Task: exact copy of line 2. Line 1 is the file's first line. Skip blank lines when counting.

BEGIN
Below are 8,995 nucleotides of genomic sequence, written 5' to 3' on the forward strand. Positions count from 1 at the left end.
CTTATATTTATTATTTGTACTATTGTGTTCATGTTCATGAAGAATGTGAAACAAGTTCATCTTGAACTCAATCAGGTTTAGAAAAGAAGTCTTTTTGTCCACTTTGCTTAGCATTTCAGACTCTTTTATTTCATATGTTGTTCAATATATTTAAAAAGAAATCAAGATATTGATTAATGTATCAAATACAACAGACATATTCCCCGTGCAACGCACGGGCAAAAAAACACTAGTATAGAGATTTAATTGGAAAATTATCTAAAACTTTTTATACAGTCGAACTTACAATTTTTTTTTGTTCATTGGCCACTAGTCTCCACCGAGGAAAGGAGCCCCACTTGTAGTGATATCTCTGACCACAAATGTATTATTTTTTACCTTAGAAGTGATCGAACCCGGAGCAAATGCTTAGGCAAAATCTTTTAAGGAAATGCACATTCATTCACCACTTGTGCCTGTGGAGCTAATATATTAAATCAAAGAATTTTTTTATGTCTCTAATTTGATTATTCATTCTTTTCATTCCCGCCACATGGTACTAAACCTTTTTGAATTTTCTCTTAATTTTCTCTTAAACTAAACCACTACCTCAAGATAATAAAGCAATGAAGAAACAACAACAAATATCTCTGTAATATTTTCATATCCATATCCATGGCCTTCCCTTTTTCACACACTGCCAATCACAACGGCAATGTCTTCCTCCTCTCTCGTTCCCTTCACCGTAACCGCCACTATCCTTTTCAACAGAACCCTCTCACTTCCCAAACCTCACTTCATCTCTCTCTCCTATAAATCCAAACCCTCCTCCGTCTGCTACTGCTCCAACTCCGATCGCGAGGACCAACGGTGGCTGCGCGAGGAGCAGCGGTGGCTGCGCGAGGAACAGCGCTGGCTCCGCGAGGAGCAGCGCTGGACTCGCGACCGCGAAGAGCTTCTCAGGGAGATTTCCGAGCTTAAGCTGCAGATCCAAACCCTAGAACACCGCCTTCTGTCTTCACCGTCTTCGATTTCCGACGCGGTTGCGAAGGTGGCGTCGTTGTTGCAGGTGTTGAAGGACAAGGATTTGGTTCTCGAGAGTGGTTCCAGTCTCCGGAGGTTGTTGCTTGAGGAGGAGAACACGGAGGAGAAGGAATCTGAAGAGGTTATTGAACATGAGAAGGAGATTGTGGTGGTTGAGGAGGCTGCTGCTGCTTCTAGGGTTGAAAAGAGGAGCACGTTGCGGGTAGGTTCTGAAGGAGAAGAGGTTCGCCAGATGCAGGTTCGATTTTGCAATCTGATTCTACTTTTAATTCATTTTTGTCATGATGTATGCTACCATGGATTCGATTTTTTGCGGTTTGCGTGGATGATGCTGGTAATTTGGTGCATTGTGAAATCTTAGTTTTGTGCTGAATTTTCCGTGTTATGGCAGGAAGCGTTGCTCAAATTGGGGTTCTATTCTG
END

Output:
CTTATATTTATTATTTGTACTATTGTGTTCATGTTCATGAAGAATGTGAAACAAGTTCATCTTGAACTCAATCAGGTTTAGAAAAGAAGTCTTTTTGTCCACTTTGCTTAGCATTTCAGACTCTTTTATTTCATATGTTGTTCAATATATTTAAAAAGAAATCAAGATATTGATTAATGTATCAAATACAACAGACATATTCCCCGTGCAACGCACGGGCAAAAAAACACTAGTATAGAGATTTAATTGGAAAATTATCTAAAACTTTTTATACAGTCGAACTTACAATTTTTTTTTGTTCATTGGCCACTAGTCTCCACCGAGGAAAGGAGCCCCACTTGTAGTGATATCTCTGACCACAAATGTATTATTTTTTACCTTAGAAGTGATCGAACCCGGAGCAAATGCTTAGGCAAAATCTTTTAAGGAAATGCACATTCATTCACCACTTGTGCCTGTGGAGCTAATATATTAAATCAAAGAATTTTTTTATGTCTCTAATTTGATTATTCATTCTTTTCATTCCCGCCACATGGTACTAAACCTTTTTGAATTTTCTCTTAATTTTCTCTTAAACTAAACCACTACCTCAAGATAATAAAGCAATGAAGAAACAACAACAAATATCTCTGTAATATTTTCATATCCATATCCATGGCCTTCCCTTTTTCACACACTGCCAATCACAACGGCAATGTCTTCCTCCTCTCTCGTTCCCTTCACCGTAACCGCCACTATCCTTTTCAACAGAACCCTCTCACTTCCCAAACCTCACTTCATCTCTCTCTCCTATAAATCCAAACCCTCCTCCGTCTGCTACTGCTCCAACTCCGATCGCGAGGACCAACGGTGGCTGCGCGAGGAGCAGCGGTGGCTGCGCGAGGAACAGCGCTGGCTCCGCGAGGAGCAGCGCTGGACTCGCGACCGCGAAGAGCTTCTCAGGGAGATTTCCGAGCTTAAGCTGCAGATCCAAACCCTAGAACACCGCCTTCTGTCTTCACCGTCTTCGATTTCCGACGCGGTTGCGAAGGTGGCGTCGTTGTTGCAGGTGTTGAAGGACAAGGATTTGGTTCTCGAGAGTGGTTCCAGTCTCCGGAGGTTGTTGCTTGAGGAGGAGAACACGGAGGAGAAGGAATCTGAAGAGGTTATTGAACATGAGAAGGAGATTGTGGTGGTTGAGGAGGCTGCTGCTGCTTCTAGGGTTGAAAAGAGGAGCACGTTGCGGGTAGGTTCTGAAGGAGAAGAGGTTCGCCAGATGCAGGTTCGATTTTGCAATCTGATTCTACTTTTAATTCATTTTTGTCATGATGTATGCTACCATGGATTCGATTTTTTGCGGTTTGCGTGGATGATGCTGGTAATTTGGTGCATTGTGAAATCTTAGTTTTGTGCTGAATTTTCCGTGTTATGGCAGGAAGCGTTGCTCAAATTGGGGTTCTATTCTG